You are playing blackjack at the Turning Stone Casino. They are using a single standard deck of 52 playing cards, and have already played out the hands of all the players before you. The cards that you see on the table are:

J 9
A 5 7 8
10 2 K
6 6 ? 9

hand 1 hand 2
hand 3
you dealer

The dealer has one card turned down that you cannot see, denoted "?".

The rules of blackjack are: all cards count their face value; J, Q, and K count as 10; aces A count as 1 or 11 at the players choice. You want to draw cards and score as close as possible to 21 without going over.

a) It is your turn to draw or hold. If you draw a card, what is the probability that you will go over 21?

b) What is the probability that you will end up with exactly 21?

c) You actually draw a 6. How likely was that?

d) After you draw 6 in part (c), you have a total of 18. What is the probability that the dealer already has a total greater than 18?

** Solution**:

a) We will go over 21 if we draw a card of value 10. There are 16 such cards in a standard 52 card deck: 4 Ks, 4 Qs, 4 Js, 4 10s (henceforth we will denote all these cards as "10"s). Of the 13 cards on the table, there are 3 cards that we know are 10s, plus the unknown card "?" of the dealer which might or might not be a 10.

The probability we will draw a 10 depends on whether "?" is a 10 or not. If "?" is a 10, then there are 4 10s on the table, and so 12 10s left in the deck. Since the deck contains 39 remaining cards, we have:

prob to draw a 10 if "?" is a 10 = 12/39

If "?" is not a 10, then there are only 3 10s on the table, and so 13 10s left in the deck. Since the deck has 39 cards remaining, we have:

prob to draw a 10 if "?" is not a 10 = 13/39

Now we need to figure out the probability that "?" is a 10 or not. Aside from "?" itself, there are 12 cards on the table, 3 of which are 10s. "?" clearly cannot be one of these 12 cards. It must be one of the 40 other cards, 13 of which are 10s. Hence:

prob "?" is a 10 = 13/40

The probability "?" is not a 10 is just 1-(13/40), since "?" either is or is not a 10, and so the probability for these two mutually exclusive events must sum to unity. Hence:

prob "?" is not a 10 = 27/40

Now we need to combine the above pieces to get our answer. We can divide up all outcomes in which we do draw a 10 into two mutually exclusive categories: (1) "?" is a 10, and (2) "?" is not a ten. The total probability is therefore the sum of probabilities for the outcome to be in each category, i.e.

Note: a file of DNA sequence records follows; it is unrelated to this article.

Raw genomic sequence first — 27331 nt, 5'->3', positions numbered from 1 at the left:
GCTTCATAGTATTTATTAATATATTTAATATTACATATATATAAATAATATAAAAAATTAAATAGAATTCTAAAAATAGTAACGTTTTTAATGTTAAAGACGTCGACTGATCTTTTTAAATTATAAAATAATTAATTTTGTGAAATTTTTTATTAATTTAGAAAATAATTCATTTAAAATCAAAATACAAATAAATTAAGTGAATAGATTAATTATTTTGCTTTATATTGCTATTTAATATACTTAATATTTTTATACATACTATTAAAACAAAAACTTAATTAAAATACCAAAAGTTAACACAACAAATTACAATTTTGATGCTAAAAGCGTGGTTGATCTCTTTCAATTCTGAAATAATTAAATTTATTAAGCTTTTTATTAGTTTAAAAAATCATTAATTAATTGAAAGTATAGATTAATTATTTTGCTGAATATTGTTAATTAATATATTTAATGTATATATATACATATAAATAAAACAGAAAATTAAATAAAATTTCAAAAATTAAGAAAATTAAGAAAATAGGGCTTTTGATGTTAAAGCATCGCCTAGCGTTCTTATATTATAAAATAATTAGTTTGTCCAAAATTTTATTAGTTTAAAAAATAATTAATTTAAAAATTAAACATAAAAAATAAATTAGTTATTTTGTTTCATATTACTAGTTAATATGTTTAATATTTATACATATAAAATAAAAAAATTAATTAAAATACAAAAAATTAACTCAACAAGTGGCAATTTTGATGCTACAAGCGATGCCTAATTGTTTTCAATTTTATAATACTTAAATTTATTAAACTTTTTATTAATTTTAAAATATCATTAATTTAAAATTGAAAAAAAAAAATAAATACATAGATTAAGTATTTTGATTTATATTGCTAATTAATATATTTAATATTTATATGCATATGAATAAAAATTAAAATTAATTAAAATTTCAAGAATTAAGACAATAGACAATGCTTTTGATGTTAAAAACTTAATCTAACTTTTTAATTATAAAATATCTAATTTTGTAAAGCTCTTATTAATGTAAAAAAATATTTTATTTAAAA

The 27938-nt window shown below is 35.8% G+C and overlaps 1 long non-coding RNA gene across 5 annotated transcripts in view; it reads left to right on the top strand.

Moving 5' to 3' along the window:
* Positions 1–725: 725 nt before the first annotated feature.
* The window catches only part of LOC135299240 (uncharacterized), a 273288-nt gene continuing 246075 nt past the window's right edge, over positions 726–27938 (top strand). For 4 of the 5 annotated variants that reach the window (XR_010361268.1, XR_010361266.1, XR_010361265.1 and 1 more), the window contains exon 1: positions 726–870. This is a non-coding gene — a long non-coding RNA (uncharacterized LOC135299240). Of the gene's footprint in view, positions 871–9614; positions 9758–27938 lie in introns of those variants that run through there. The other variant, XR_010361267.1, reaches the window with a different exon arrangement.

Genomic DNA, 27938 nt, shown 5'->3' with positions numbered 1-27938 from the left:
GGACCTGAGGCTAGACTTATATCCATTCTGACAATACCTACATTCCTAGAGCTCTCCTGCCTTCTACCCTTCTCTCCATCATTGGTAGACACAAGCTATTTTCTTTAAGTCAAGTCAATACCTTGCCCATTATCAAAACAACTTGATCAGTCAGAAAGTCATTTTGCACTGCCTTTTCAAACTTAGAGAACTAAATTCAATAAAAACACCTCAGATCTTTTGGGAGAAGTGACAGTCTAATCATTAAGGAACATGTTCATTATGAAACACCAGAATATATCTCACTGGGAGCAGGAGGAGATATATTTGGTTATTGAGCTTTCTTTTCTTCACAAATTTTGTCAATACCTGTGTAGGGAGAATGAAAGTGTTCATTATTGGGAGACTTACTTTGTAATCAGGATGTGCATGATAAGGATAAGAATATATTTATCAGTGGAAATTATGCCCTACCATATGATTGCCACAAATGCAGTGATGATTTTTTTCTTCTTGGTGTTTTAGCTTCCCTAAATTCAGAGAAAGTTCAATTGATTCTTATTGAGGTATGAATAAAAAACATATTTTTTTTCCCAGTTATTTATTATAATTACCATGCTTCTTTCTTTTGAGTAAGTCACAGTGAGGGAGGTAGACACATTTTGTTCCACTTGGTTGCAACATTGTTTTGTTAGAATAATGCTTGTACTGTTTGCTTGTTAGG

prob draw a 10 = (prob to draw a 10 if "?" is a 10) x (prob "?" is a 10)

+ (prob to draw a 10 if "?" is not a 10) x (prob "?" is not a 10)

Note, now that we did the calculation the long way, we see that the answer is the same was we would have gotten if we had completely ignored the card "?", i.e. assumed it was not on the table. In that case the probability to draw a 10 is just the 13 10s not face up on the table, divided by the 40 cards not face up on the table. This works out correctly because, since we do not know anything about the value of "?", it plays a role identical to any of the 39 cards remining in the deck. This way of thinking is a bit subtle, so if you don't see it, the long way of doing the calculation as done above is the proof that it really is so.

b) For us to end up exactly with 21 we need to draw a 9. There are 4 9s in the deck, two of which are face up on the table. We can again do the problem two ways. The long way as above is:

prob draw a 9 = (prob to draw a 9 if "?" is a 9) x (prob "?" is a 9)

+ (prob to draw a 9 if "?" is not a 9) x (prob "?" is not a 9)

The short way is to ignore "?". There are then 2 9s left in 40 cards, so the probability to draw a 9 is 2/40 = 0.05, the same answer as above.

c) There ar 4 6s in the deck, two of which are face up on the table. To get the probability we draw a 6, we can use the "short" method. There are 2 6s left in 40 cards. The probability we drew a 6 is therefore

2/40 = 0.05

d) We have drawn a 6. There are now 13 cards face up on the table plus "?". The probability that the dealer already has a total greater than 18 is the probability that "?" has value 10, or is an Ace (which can count as 11 giving the dealer 20). There are 20 cards in the deck which are either 10 or A. Four of these cards are face up on the table, so 16 remain in the 39 cards that are not face up on the table. "?" is equally likely to be any of these 39 cards. The probability the dealer already has greater than 18 is therefore:

16/39 = 0.41